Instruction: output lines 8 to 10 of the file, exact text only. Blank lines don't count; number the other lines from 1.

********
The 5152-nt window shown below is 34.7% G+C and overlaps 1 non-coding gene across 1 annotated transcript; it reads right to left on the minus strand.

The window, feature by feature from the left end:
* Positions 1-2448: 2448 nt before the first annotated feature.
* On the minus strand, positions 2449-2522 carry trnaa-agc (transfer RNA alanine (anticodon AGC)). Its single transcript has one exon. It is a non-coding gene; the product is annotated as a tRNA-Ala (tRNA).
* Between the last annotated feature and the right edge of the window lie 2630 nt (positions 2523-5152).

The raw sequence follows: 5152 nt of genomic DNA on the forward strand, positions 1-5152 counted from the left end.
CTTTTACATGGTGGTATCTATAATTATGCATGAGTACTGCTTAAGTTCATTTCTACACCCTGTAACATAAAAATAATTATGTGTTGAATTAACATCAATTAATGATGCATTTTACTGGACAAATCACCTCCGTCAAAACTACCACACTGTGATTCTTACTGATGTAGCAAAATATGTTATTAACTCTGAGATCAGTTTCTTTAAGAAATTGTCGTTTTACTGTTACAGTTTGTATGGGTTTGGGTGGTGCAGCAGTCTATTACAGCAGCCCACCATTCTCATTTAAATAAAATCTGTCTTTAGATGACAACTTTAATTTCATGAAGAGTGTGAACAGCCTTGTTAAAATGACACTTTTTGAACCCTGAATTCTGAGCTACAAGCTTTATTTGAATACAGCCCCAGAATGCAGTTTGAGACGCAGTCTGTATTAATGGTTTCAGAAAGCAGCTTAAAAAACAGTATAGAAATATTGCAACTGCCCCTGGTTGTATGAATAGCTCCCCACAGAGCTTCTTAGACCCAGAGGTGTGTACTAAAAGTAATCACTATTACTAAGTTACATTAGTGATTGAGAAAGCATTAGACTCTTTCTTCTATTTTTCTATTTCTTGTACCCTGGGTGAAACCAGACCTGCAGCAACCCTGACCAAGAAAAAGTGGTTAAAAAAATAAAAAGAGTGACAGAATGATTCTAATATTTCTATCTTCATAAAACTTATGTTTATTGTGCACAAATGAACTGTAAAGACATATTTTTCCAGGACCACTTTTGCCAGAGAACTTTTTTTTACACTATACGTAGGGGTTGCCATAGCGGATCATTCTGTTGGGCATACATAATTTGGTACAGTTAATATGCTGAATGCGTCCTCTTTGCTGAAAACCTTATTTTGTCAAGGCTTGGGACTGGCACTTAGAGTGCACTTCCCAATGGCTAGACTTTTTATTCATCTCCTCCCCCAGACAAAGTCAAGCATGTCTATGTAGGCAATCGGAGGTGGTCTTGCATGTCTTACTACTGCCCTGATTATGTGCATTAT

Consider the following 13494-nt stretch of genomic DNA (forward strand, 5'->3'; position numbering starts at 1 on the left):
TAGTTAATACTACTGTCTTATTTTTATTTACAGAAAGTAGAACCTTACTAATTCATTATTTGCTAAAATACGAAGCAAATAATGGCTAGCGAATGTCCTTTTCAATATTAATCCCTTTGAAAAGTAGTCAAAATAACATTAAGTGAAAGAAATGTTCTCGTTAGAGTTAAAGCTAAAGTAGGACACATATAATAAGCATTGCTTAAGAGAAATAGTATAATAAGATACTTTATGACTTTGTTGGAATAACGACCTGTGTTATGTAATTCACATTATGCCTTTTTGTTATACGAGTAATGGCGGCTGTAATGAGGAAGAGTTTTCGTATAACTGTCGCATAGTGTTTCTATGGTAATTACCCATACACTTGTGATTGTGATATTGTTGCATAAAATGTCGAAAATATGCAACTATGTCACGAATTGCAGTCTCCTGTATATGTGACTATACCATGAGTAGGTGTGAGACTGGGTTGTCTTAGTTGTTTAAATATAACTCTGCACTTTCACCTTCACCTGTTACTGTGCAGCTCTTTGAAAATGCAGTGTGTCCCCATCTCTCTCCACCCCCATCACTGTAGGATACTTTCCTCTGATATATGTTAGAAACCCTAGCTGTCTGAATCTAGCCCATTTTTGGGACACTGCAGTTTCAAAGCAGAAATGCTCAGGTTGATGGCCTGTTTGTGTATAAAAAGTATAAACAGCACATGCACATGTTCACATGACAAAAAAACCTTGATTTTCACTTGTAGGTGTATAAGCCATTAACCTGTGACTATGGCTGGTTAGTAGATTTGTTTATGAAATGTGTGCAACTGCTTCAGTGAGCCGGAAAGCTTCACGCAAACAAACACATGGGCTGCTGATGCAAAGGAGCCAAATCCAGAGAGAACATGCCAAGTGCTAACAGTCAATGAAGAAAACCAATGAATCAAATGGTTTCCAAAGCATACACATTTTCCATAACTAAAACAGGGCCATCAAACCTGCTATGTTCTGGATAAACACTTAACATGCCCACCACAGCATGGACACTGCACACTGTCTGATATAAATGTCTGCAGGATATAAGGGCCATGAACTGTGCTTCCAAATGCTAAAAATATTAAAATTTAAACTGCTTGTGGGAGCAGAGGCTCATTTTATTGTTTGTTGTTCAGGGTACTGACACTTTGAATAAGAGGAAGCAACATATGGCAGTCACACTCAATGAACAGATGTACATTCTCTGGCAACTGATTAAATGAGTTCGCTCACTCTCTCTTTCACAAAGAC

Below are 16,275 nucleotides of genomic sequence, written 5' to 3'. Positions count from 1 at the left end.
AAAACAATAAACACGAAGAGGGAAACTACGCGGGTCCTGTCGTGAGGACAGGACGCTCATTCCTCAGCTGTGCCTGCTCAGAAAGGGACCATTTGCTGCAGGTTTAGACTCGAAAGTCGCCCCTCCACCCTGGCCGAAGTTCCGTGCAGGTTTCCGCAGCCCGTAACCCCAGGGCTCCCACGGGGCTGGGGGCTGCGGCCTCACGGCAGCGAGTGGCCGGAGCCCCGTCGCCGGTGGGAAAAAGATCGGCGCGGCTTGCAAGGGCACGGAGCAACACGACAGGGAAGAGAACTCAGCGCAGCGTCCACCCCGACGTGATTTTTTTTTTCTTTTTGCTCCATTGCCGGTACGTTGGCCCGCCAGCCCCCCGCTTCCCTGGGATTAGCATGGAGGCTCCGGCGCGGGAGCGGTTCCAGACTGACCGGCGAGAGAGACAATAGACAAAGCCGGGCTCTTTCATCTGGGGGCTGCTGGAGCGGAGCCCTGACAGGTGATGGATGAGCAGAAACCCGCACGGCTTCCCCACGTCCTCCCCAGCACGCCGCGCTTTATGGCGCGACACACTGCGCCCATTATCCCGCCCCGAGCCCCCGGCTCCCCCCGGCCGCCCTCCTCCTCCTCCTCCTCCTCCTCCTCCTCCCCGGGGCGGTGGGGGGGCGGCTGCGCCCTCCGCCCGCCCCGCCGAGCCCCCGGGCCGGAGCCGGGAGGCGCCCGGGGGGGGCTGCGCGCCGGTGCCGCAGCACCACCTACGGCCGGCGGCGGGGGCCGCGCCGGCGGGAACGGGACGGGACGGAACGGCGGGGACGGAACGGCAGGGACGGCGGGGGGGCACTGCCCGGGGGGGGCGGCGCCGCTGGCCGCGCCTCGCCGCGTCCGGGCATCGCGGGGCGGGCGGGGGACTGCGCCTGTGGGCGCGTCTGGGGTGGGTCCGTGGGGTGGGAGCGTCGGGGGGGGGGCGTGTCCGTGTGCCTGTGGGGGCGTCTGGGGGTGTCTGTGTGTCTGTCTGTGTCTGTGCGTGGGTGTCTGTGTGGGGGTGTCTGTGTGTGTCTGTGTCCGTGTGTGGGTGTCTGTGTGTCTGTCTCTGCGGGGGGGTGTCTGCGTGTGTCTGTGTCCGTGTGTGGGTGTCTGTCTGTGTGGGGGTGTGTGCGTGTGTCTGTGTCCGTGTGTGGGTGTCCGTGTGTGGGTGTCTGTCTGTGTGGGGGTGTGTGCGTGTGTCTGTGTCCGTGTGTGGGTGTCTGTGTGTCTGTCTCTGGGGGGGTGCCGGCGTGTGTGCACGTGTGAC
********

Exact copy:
Consider the following 13494-nt stretch of genomic DNA (forward strand, 5'->3'; position numbering starts at 1 on the left):
TAGTTAATACTACTGTCTTATTTTTATTTACAGAAAGTAGAACCTTACTAATTCATTATTTGCTAAAATACGAAGCAAATAATGGCTAGCGAATGTCCTTTTCAATATTAATCCCTTTGAAAAGTAGTCAAAATAACATTAAGTGAAAGAAATGTTCTCGTTAGAGTTAAAGCTAAAGTAGGACACATATAATAAGCATTGCTTAAGAGAAATAGTATAATAAGATACTTTATGACTTTGTTGGAATAACGACCTGTGTTATGTAATTCACATTATGCCTTTTTGTTATACGAGTAATGGCGGCTGTAATGAGGAAGAGTTTTCGTATAACTGTCGCATAGTGTTTCTATGGTAATTACCCATACACTTGTGATTGTGATATTGTTGCATAAAATGTCGAAAATATGCAACTATGTCACGAATTGCAGTCTCCTGTATATGTGACTATACCATGAGTAGGTGTGAGACTGGGTTGTCTTAGTTGTTTAAATATAACTCTGCACTTTCACCTTCACCTGTTACTGTGCAGCTCTTTGAAAATGCAGTGTGTCCCCATCTCTCTCCACCCCCATCACTGTAGGATACTTTCCTCTGATATATGTTAGAAACCCTAGCTGTCTGAATCTAGCCCATTTTTGGGACACTGCAGTTTCAAAGCAGAAATGCTCAGGTTGATGGCCTGTTTGTGTATAAAAAGTATAAACAGCACATGCACATGTTCACATGACAAAAAAACCTTGATTTTCACTTGTAGGTGTATAAGCCATTAACCTGTGACTATGGCTGGTTAGTAGATTTGTTTATGAAATGTGTGCAACTGCTTCAGTGAGCCGGAAAGCTTCACGCAAACAAACACATGGGCTGCTGATGCAAAGGAGCCAAATCCAGAGAGAACATGCCAAGTGCTAACAGTCAATGAAGAAAACCAATGAATCAAATGGTTTCCAAAGCATACACATTTTCCATAACTAAAACAGGGCCATCAAACCTGCTATGTTCTGGATAAACACTTAACATGCCCACCACAGCATGGACACTGCACACTGTCTGATATAAATGTCTGCAGGATATAAGGGCCATGAACTGTGCTTCCAAATGCTAAAAATATTAAAATTTAAACTGCTTGTGGGAGCAGAGGCTCATTTTATTGTTTGTTGTTCAGGGTACTGACACTTTGAATAAGAGGAAGCAACATATGGCAGTCACACTCAATGAACAGATGTACATTCTCTGGCAACTGATTAAATGAGTTCGCTCACTCTCTCTTTCACAAAGAC

Below are 16,275 nucleotides of genomic sequence, written 5' to 3'. Positions count from 1 at the left end.